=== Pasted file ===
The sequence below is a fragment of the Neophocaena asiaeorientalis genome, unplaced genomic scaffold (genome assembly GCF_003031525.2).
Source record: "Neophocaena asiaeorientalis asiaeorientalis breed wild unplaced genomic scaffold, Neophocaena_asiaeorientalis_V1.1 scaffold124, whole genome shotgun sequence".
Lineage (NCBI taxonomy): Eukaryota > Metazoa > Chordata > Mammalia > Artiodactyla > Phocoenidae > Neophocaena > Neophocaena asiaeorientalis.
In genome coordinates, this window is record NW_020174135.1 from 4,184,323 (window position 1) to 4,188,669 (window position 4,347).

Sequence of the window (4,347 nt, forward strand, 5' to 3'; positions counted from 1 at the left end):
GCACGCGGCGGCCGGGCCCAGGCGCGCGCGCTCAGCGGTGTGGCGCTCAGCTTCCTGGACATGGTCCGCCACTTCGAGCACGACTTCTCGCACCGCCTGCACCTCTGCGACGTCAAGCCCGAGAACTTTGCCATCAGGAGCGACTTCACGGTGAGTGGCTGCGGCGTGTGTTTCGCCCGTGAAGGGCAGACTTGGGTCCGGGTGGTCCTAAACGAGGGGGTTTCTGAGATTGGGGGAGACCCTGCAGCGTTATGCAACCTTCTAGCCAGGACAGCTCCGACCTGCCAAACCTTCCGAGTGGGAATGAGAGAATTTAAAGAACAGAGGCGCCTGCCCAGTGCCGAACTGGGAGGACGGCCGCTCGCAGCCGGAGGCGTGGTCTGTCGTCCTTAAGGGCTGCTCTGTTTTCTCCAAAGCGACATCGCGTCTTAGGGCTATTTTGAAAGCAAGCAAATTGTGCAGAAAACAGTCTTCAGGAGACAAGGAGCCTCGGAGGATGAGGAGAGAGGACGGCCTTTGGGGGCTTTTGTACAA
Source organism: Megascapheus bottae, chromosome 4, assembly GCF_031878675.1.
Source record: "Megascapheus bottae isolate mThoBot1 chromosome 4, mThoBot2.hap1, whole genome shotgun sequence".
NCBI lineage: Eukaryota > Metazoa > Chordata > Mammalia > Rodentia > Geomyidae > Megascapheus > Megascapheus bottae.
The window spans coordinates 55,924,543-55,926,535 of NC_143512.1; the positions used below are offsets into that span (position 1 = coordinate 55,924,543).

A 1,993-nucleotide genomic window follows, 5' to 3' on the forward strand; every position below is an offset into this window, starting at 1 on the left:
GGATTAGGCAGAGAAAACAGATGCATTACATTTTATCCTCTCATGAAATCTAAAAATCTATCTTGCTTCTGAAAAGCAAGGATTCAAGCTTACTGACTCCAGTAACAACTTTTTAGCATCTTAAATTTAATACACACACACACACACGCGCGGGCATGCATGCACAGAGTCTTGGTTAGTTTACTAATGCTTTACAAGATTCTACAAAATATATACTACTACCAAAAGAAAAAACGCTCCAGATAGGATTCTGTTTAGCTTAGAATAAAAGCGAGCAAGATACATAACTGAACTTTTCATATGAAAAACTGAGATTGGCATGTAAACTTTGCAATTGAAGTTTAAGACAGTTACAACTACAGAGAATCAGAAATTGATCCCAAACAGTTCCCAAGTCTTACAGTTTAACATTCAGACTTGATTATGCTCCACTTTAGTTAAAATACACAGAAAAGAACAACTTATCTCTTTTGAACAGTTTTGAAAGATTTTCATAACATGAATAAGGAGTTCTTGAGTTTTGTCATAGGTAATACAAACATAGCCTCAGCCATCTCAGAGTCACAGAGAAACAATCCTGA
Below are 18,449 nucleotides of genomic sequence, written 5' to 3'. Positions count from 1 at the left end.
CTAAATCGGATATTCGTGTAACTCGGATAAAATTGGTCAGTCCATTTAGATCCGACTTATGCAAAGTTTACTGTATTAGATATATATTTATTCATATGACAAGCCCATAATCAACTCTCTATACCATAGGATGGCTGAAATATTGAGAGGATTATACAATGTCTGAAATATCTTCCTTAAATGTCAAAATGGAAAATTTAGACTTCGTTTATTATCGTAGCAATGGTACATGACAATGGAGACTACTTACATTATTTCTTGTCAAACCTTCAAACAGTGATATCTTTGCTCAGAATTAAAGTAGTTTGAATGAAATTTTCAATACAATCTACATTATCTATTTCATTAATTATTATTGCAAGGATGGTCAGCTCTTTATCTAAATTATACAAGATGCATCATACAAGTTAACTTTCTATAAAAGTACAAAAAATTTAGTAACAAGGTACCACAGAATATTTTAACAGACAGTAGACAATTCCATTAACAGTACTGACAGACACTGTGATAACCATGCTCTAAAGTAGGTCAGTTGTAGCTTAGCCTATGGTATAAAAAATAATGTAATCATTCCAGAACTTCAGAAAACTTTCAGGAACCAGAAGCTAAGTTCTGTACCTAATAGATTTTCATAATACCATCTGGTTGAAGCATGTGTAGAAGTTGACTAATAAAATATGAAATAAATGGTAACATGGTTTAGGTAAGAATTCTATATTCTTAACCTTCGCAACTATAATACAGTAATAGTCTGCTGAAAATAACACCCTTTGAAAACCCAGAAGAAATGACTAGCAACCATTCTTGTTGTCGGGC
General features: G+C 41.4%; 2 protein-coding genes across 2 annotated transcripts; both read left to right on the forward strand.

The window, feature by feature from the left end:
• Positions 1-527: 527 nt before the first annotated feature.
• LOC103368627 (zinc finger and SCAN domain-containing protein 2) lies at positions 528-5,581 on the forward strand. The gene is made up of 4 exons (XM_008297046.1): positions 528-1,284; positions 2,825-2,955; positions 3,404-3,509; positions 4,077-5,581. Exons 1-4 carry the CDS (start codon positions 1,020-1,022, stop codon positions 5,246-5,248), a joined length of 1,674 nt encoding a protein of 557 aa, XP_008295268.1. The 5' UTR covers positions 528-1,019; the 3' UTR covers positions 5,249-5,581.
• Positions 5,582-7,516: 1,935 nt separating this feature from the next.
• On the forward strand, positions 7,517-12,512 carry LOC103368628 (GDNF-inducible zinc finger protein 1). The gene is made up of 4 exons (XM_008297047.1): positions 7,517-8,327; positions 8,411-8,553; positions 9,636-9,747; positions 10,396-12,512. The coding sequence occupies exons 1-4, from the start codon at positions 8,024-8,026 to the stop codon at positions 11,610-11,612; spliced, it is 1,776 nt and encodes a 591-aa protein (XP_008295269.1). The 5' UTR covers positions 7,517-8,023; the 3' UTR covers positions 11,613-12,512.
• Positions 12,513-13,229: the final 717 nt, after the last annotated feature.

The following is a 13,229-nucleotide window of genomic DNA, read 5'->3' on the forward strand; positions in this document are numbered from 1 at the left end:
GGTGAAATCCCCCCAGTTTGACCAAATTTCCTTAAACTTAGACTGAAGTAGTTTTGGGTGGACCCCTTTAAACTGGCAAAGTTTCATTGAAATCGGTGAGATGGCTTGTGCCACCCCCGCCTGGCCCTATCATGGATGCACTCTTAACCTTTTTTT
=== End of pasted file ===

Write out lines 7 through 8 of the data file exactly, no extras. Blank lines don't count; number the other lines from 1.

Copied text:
Source organism: Megascapheus bottae, chromosome 4, assembly GCF_031878675.1.
Source record: "Megascapheus bottae isolate mThoBot1 chromosome 4, mThoBot2.hap1, whole genome shotgun sequence".